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# Cracking a puzzle

- 13. December 2022
- #mathematics

Here’s a puzzle from the informal coding competition code with meaning by Computas (an IT company in Norway). For each problem solved, Computas donates money to a good cause.

The objective is to press the buttons so the dials are all turned to the “sunrise” position (in green):

There are \(5\) buttons and \(6\) dials. Here I will quickly show how to formulate this as a mathematical problem, then solve it using abelian (software I wrote for my master’s thesis).

Let \(A\) be a matrix in which each column represents the action of pressing a button. The entry \(0\) means no rotation, \(1\) means rotating a quarter turn with the clock, \(2\) means rotating two quarter turns with the clock, and so forth. In general \(a_{ij}\) is the number of quarter turns dial \(j\) makes when button \(i\) is pushed.

```
from sympy.matrices import Matrix
# The start position of the dials
start_pos = Matrix([0, 3, 3, 3, 0, 1])
# The final position of the dials
final_pos = Matrix([0, 0, 0, 0, 0, 0])
# Matrix encoding the button actions
A = Matrix(
[
[3, 0, -1, 1, -2], # Button A
[2, 0, 1, 1, 2], # Button B
[1, 1, -2, 1, 0], # Button C
[1, 0, 1, 0, -2], # Button D
[0, 1, -2, 3, 2], # Button E
[0, 0, 1, 1, -2], # Button F
]
)
```

We have to solve \(\boldsymbol{s} + A \boldsymbol{x} = \boldsymbol{0} \mod 4\), which is equivalently expressed as

Here’s how to solve it using the general purpose solver in abelian:

```
from abelian.linalg.solvers import solve
# Solve A x = 0 - s mod 4
x = solve(A, final_pos - start_pos, p=Matrix([4] * 6))
x % 4 # Take modulus of the solution
```

As you can see below, this is indeed the solution:

# Group theory

This problem is best thought of as a group theoretic one. The matrix \(A\) represents a homomorphish between two groups.

- The
*source*group is \(\mathbb{Z}_+^5\), since \(5\) buttons can be pushed \(0\) or more times. - The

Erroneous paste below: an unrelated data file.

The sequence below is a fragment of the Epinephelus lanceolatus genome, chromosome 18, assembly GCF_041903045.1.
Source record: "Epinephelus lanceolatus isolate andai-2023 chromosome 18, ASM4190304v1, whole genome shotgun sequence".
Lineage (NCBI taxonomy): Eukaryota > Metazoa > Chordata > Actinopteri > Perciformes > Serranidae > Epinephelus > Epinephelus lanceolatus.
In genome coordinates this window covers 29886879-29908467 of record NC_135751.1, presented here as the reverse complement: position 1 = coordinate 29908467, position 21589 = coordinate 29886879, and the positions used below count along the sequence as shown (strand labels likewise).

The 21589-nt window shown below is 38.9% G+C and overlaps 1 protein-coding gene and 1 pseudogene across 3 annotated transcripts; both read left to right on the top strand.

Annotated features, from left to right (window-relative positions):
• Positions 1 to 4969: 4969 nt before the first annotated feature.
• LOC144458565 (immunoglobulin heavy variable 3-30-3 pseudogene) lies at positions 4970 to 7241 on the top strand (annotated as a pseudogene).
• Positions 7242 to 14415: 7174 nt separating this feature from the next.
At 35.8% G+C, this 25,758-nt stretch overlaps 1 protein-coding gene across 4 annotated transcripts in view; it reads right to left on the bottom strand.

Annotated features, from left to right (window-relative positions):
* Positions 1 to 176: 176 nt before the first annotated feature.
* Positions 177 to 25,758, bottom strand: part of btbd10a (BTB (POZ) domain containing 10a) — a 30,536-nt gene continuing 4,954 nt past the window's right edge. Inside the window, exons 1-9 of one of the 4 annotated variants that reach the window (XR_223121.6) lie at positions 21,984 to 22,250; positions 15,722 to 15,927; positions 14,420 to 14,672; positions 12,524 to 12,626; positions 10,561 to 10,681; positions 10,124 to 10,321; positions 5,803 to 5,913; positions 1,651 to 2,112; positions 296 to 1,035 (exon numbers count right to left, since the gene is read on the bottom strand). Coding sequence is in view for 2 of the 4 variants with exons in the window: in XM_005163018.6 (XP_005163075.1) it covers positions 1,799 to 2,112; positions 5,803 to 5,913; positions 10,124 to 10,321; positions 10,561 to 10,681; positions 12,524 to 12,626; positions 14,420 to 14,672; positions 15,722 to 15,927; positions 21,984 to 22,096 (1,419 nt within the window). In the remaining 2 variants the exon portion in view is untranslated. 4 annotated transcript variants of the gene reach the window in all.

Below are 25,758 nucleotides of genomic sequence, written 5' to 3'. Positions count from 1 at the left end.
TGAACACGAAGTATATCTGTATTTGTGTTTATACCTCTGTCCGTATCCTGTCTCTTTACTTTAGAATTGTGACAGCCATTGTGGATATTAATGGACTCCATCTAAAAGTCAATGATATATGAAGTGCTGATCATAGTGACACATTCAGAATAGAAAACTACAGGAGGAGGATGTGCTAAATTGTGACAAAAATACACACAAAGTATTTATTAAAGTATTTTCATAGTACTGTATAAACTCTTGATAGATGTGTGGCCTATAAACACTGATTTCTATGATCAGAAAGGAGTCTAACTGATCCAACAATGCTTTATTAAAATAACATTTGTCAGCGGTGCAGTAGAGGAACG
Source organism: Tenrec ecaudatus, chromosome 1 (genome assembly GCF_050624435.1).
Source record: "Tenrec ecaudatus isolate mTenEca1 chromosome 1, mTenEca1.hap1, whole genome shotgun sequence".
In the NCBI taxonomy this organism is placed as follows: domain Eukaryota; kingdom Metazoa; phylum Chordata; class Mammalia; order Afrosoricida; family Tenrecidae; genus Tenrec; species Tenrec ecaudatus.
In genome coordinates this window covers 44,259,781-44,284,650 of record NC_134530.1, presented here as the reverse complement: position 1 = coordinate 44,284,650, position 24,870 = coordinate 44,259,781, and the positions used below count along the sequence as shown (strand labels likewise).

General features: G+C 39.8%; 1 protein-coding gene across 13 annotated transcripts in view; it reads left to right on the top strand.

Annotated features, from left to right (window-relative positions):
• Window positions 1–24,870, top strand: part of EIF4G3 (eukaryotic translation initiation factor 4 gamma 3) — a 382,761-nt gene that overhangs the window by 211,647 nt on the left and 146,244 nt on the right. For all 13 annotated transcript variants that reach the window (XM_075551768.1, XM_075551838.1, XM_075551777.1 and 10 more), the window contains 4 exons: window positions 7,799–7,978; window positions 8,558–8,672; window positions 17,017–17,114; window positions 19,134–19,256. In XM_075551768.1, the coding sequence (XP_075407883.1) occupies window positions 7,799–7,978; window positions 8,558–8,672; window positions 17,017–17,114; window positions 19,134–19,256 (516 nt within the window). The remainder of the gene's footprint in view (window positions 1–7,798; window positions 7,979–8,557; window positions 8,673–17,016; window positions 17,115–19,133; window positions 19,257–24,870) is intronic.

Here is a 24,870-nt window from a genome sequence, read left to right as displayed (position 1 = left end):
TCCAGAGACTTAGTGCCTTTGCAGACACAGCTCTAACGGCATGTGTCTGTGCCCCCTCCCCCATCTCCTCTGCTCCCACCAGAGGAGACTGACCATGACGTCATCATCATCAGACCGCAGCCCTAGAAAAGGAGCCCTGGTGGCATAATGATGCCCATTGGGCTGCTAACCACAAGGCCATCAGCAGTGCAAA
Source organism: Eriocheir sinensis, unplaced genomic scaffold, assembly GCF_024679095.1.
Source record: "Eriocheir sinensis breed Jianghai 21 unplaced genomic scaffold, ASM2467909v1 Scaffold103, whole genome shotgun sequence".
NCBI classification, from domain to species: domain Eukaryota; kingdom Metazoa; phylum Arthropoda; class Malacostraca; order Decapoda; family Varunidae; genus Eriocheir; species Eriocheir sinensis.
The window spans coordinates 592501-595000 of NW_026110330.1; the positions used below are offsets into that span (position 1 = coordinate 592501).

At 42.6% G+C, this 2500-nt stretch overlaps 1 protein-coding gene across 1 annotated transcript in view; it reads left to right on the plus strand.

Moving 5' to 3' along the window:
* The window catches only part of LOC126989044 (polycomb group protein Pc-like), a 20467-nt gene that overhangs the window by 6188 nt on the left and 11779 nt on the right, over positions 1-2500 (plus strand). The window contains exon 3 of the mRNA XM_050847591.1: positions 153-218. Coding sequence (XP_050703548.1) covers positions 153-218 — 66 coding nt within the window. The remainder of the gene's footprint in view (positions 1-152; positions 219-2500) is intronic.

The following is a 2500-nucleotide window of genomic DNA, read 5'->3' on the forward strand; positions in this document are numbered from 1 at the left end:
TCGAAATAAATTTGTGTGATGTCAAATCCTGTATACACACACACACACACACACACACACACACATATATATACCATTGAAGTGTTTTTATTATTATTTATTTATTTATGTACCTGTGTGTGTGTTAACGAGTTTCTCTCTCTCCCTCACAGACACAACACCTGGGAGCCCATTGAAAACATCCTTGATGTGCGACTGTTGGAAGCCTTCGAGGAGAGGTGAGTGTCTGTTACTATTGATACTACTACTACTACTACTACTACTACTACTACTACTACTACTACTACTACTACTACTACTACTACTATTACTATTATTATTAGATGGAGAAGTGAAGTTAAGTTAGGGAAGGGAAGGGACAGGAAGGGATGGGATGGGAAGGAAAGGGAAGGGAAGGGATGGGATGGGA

*target*group is \(\mathbb{Z}_4^6\), since there are \(6\) dials with period \(4\).

We can construct this homomorphism as follows:

```
from abelian import LCA, HomLCA
from IPython.display import display, Math
def show(arg):
"""Pretty printing in notebook"""
return display(Math(arg.to_latex()))
# The source groups is Z_+^5 (5 buttons can be pushed 0 or more times)
source = LCA(orders=[0] * 5, discrete=[True] * 5)
# The target group is Z_4^6 (6 dials with a period of 4)
target = LCA(orders=[4] * 6, discrete=[True] * 6)
# Phi is a homomorphism between elementary locally compact Abelian groups
phi = HomLCA(A, target, source)
show(phi)
```

Notice those negative numbers?
Lets get rid of those, since e.g. rotating \(-1\) quarter-turns is the same as rotating \(3\) quarter-turns.
This is called a *canonical target projection*.

```
show(phi.project_to_target())
```

There’s also a *canonical source prjection*, which determines the periodicity of the source group.

```
phi = phi.project_to_source().project_to_target()
show(phi)
```

Now we have \(\phi\) in canonical form—completely equivalent, but easier to read. Drifting off on a tangent, I want to mention that completely analogous to the fundamental theorem of linear algebra, there exists a fundamental theorem of finitely generated Abelian groups:

abelian is capable of solving for these homomorphisms. I wrote about this in Chapter 5 in my thesis “Fourier analysis on abelian groups; theory and applications”.